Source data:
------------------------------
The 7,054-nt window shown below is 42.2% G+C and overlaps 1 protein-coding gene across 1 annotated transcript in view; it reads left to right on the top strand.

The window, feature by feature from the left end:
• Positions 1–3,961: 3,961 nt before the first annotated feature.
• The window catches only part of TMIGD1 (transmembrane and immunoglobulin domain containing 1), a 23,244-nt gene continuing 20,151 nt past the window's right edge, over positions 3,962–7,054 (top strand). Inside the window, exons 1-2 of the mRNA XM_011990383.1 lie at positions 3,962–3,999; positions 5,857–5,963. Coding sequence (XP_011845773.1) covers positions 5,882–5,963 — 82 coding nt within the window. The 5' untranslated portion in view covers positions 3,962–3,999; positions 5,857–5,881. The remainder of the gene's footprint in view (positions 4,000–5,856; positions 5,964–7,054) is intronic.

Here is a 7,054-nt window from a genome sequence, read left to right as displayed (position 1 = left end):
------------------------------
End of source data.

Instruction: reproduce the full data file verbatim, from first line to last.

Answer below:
The 7,054-nt window shown below is 42.2% G+C and overlaps 1 protein-coding gene across 1 annotated transcript in view; it reads left to right on the top strand.

The window, feature by feature from the left end:
• Positions 1–3,961: 3,961 nt before the first annotated feature.
• The window catches only part of TMIGD1 (transmembrane and immunoglobulin domain containing 1), a 23,244-nt gene continuing 20,151 nt past the window's right edge, over positions 3,962–7,054 (top strand). Inside the window, exons 1-2 of the mRNA XM_011990383.1 lie at positions 3,962–3,999; positions 5,857–5,963. Coding sequence (XP_011845773.1) covers positions 5,882–5,963 — 82 coding nt within the window. The 5' untranslated portion in view covers positions 3,962–3,999; positions 5,857–5,881. The remainder of the gene's footprint in view (positions 4,000–5,856; positions 5,964–7,054) is intronic.

Here is a 7,054-nt window from a genome sequence, read left to right as displayed (position 1 = left end):